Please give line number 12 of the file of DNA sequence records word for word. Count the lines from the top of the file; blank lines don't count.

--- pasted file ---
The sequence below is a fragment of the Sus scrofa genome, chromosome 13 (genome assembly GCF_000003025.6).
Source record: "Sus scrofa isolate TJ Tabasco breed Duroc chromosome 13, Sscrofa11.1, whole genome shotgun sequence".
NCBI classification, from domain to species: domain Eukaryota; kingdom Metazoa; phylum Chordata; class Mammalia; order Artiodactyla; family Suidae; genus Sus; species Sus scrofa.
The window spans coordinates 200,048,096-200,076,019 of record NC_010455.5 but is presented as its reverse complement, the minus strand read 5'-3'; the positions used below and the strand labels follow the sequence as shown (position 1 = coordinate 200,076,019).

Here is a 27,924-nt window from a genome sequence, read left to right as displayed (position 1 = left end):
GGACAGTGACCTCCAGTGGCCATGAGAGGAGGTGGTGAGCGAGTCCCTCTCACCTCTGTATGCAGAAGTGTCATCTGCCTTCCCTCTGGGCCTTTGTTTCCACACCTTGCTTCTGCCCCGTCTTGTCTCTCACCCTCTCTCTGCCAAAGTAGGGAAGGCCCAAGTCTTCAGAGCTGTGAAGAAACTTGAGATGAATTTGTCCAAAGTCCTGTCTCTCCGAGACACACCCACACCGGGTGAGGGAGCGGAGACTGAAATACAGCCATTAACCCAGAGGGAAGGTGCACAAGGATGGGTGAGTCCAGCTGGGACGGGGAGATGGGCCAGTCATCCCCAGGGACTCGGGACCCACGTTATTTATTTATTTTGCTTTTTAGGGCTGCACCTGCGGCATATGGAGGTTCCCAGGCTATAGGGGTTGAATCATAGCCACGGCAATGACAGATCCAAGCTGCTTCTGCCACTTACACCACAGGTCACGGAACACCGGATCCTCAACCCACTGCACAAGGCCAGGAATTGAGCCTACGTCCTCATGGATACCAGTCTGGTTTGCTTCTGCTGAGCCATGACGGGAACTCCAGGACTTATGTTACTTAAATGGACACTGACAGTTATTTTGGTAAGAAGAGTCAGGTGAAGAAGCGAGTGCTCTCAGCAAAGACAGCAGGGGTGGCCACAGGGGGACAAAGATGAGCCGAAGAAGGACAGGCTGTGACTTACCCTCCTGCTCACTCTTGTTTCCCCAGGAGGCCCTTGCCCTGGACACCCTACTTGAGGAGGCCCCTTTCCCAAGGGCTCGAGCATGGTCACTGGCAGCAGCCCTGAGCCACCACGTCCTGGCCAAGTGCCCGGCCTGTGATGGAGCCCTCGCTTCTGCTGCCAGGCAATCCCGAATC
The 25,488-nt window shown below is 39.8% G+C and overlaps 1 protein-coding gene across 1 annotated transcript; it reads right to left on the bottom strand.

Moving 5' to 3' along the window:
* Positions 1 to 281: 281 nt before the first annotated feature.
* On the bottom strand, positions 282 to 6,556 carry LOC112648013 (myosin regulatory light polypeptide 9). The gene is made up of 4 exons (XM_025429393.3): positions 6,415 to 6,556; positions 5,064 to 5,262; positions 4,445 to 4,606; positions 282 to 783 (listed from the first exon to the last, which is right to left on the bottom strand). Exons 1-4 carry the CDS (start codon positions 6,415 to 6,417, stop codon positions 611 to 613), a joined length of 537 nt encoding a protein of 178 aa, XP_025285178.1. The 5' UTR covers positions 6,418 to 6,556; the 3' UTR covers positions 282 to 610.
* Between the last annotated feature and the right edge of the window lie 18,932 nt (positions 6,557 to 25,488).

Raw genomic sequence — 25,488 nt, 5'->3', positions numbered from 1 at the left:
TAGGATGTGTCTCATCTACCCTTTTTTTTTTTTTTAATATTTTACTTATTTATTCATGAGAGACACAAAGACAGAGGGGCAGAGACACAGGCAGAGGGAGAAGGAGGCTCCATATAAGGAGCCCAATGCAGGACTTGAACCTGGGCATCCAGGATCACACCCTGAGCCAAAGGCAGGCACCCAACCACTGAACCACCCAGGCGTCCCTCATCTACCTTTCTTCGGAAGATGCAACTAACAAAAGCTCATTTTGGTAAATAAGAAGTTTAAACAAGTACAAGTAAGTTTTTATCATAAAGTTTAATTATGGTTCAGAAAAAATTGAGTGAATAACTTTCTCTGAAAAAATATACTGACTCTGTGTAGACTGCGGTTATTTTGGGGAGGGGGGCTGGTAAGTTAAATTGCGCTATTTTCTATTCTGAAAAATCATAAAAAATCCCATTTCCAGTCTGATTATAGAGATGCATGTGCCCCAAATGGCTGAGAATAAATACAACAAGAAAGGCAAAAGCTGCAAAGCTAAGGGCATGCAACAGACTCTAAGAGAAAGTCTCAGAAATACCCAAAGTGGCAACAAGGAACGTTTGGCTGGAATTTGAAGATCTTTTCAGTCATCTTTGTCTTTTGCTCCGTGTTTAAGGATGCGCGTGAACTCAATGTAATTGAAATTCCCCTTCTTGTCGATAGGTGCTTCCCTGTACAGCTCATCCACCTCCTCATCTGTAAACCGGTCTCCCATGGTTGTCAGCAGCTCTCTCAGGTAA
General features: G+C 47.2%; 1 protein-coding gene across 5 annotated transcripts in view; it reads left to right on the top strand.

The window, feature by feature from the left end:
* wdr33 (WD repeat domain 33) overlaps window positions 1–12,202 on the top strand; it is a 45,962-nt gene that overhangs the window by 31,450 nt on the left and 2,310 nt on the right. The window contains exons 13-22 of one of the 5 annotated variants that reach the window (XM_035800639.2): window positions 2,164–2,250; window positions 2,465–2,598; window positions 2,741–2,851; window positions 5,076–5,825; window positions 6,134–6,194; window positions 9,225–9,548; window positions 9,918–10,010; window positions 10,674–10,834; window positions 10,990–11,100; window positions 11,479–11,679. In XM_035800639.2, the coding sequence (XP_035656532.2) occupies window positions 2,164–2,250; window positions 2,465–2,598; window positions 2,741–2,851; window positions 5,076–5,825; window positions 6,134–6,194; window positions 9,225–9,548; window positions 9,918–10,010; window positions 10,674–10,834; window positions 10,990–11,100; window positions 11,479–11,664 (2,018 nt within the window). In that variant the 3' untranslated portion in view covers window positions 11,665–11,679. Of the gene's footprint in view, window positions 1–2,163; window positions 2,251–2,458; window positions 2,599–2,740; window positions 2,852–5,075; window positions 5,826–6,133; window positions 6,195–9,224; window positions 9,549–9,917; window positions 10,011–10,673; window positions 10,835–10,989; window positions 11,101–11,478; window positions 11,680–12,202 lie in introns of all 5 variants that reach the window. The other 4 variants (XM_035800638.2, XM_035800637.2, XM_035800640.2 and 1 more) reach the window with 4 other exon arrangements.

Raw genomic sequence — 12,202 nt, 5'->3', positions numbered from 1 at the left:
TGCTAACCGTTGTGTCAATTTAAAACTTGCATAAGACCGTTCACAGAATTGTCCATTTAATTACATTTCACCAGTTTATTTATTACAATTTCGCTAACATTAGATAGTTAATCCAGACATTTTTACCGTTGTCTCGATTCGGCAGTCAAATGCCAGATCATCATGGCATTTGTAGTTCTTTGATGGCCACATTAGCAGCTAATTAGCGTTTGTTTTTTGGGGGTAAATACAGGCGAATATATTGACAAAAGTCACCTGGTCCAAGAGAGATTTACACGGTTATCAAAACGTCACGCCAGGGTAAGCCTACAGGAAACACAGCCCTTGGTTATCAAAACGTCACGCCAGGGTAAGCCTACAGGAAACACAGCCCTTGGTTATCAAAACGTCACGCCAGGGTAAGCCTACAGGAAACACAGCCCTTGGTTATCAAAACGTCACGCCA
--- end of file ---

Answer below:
Raw genomic sequence — 25,488 nt, 5'->3', positions numbered from 1 at the left: